“Accountability, transparency, value. This is what SB 7 is all about,” Rep. Jonathan Steinberg said when introducing a controversial proposal to change how utilities are regulated.
He said after each storm Connecticut ratepayers are outraged about extended outages and “we expect our utilities to take care of us. Every time there’s an inherent fallacy, weakness.”
“Our utilities are owned by profit-making, multi-state corporations, which are beholden to shareholders” Steinberg said.
The bill seeks to enhance the role of Public Utility Regulatory Authority (PURA) Commissioner Marissa Gillett and gives her the ability to adopt a more aggressive approach toward regulated utilities.
Under the reorganization outlined in the bill, Senate Bill 7, the governor is authorized to appoint the chair, which is currently Gillett, every two years. It also gives the chair more power and allows them to assign a case to a commissioner who could be the sole decision maker on rates that impact a large number of ratepayers in the state.
The bill comes at a critical juncture on the heels of a Superior Court judge’s decision that indefinitely blocked PURA’s enforcement of a rate cut for customers of the Aquarion Water Company, which is owned by Eversource.
The decision sparked concern among Wall Street analysts and resulted in a downgrade of Aquarion’s credit outlook from stable to negative by Moody’s, based on a more challenging, less credit-supportive regulatory environment. More than a week ago, the judge had stayed the decision while the utility appeals, concluding “that the risk of harmful rating stock to Aquarion customers would be too great if the court were to fail to grant a stay.”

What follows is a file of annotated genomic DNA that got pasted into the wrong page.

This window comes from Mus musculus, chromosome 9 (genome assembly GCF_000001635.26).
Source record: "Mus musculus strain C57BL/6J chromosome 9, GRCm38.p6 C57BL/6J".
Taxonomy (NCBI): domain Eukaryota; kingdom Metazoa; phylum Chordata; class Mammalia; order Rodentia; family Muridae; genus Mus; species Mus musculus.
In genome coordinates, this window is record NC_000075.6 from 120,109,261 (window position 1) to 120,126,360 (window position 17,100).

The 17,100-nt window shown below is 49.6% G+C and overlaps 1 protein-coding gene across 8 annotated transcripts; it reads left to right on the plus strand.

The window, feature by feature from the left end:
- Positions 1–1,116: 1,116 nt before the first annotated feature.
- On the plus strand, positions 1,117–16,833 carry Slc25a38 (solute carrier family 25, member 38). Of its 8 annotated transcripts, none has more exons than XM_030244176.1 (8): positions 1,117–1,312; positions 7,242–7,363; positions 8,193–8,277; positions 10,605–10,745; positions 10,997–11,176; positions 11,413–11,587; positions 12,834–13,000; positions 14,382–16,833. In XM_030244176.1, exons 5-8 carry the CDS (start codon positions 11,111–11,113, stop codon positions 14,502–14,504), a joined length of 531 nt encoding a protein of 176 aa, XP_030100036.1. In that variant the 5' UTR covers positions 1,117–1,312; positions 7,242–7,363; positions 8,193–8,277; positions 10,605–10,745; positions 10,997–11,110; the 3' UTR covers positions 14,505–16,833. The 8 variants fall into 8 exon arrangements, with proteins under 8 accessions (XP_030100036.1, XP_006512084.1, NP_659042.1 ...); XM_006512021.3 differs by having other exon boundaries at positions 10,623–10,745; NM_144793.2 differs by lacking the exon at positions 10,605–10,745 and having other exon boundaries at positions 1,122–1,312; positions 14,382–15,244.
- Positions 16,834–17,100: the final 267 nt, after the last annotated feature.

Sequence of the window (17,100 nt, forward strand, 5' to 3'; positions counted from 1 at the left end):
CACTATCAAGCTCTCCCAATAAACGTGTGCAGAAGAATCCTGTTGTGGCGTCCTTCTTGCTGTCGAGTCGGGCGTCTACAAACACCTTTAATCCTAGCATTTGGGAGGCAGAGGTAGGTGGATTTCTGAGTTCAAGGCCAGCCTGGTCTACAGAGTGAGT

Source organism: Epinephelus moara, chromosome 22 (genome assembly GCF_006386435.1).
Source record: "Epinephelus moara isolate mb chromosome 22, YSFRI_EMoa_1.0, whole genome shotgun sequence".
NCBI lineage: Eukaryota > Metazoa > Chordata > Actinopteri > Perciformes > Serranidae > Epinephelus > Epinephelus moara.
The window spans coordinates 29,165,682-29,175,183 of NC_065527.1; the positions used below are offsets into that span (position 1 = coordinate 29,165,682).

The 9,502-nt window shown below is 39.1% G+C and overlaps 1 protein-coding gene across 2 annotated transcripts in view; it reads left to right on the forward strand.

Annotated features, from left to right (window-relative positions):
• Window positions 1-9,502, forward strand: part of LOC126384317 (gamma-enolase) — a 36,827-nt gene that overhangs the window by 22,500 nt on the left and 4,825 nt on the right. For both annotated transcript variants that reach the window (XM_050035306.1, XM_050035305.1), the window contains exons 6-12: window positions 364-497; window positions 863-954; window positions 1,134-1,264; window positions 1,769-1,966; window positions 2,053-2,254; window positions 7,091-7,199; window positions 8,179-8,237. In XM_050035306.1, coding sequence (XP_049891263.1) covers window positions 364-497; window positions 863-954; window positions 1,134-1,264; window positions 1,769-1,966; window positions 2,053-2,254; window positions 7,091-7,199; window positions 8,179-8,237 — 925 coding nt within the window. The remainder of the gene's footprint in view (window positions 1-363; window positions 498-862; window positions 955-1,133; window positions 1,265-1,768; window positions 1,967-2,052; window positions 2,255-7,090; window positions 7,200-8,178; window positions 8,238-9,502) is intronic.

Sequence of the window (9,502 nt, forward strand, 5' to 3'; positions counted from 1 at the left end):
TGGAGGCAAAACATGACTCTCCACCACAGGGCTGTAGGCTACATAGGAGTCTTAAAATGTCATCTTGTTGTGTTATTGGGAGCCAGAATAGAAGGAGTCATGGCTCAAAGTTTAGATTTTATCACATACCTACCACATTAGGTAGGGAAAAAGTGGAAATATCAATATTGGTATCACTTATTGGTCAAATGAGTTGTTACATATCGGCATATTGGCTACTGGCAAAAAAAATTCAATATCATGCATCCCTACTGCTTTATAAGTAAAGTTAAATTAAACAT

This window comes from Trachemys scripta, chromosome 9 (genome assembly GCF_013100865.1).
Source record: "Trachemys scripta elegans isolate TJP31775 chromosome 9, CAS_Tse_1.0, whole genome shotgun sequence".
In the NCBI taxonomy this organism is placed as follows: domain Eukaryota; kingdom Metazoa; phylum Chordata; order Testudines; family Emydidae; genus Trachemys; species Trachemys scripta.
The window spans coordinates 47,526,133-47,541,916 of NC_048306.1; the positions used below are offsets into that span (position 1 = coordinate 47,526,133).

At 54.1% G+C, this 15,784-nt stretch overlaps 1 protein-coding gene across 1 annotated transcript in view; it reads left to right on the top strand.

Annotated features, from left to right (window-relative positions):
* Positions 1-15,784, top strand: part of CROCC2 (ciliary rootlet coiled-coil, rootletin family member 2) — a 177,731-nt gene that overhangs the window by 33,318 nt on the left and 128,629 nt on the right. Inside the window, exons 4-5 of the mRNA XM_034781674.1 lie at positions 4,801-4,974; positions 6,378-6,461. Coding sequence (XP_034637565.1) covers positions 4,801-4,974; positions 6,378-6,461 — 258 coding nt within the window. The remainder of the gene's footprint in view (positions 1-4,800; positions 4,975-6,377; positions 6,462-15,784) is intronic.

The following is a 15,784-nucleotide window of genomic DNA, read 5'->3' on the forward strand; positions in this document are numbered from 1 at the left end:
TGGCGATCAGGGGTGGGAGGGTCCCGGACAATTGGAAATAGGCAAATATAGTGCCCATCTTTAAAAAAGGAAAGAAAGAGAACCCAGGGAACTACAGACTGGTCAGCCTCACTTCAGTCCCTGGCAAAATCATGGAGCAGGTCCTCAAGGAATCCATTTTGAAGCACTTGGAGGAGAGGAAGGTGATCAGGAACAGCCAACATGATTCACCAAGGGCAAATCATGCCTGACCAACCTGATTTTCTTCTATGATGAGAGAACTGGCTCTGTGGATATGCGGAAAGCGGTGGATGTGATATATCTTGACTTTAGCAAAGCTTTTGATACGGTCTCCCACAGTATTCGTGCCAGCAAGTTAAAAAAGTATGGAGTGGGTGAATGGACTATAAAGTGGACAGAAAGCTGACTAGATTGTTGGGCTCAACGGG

The legislation also says any lobbying or marketing costs should be borne by shareholders and not ratepayers, which was part of the reason for the Aquarion rate reduction case.
“By holding the utilities accountable, a shift in the regulatory paradigm,” Steinberg said. “Providing PURA with the tools it needs to enhance this regime.”
Rep. Bill Buckbee pointed out that there’s nothing in the bill that will help immediately lower the cost of energy.
Rep. Holly Cheeseman, R-Groton, said this may create more transparency and accountability, but is it actually going to lower people’s energy bills? She said there are good elements but a bill that creates a more difficult government bureaucracy won’t lower rates.
The bill eventually passed 115 to 33 with bipartisan support and is headed to Gov. Ned Lamont’s desk.